- Scrape Tests: As described in ASTM D2197, scrape tests are recommended for assessing smooth, flat panel surfaces ONLY. The coated panels are placed underneath a balanced-beam scrape-adhesion tester, a stylus or loop that exerts increasing quantities of abrasive pressure until the coating is worn through, either in selected areas or across the entire substrate surface. Adhesion is determined by: (1) the amount of pressure required to penetrate the coating, and (2) how long it takes to do so. Ideally, removal is minimal and time-consuming, suggesting appropriate adhesion.
Whatever method is used, it is a mistake to opt for too-rigorous an adhesion standard for parylene films. Parylene has repeatedly demonstrated its capacity to provide superior conformal coating under exceptionally ruggedized conditions. While its adhesion capacities should always be subjected to appropriate testing, there is no value in creating test standards so demanding that a new collection of coating materials must be invented to meet them.
Inadequate adherence of parylene conformal coatings significantly lowers the operational life of components and parts, causing them to malfunction during use. This can be a problem because the chemical structures of the parylenes may actually reduce good interface adhesion, sometimes significantly. Systematic cleansing of substrate surfaces stimulates better interface adhesion.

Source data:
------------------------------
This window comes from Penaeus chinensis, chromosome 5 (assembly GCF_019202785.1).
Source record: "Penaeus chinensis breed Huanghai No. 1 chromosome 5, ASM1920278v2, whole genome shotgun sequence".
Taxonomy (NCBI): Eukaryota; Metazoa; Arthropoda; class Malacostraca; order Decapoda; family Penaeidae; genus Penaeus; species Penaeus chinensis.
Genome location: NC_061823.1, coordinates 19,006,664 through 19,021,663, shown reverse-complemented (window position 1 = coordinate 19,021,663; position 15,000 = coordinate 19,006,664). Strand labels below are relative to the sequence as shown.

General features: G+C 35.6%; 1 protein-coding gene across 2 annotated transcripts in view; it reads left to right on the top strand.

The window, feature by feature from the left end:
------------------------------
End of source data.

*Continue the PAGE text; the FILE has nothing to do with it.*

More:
Heat-treated parylene (140°C, 3 hours) can also respond beneficially, engendering dependable adhesion and film insulation, minimizing delamination and other coating erosion. Heat testing can determine whether a high, consistent adhesion strength is the outcome, as it generally is with heated parylene. Appropriate heat-treatment can generate parylene adhesion-improvement as much 800% greater for conditions of prolonged operational duration.
In comparison to using parylene alone, bilayer encapsulation of PCBs and related assemblies improves the overall adhesion and performance-stability of active, wired devices, particularly in cases where superior adhesion is essential to persistent functionality.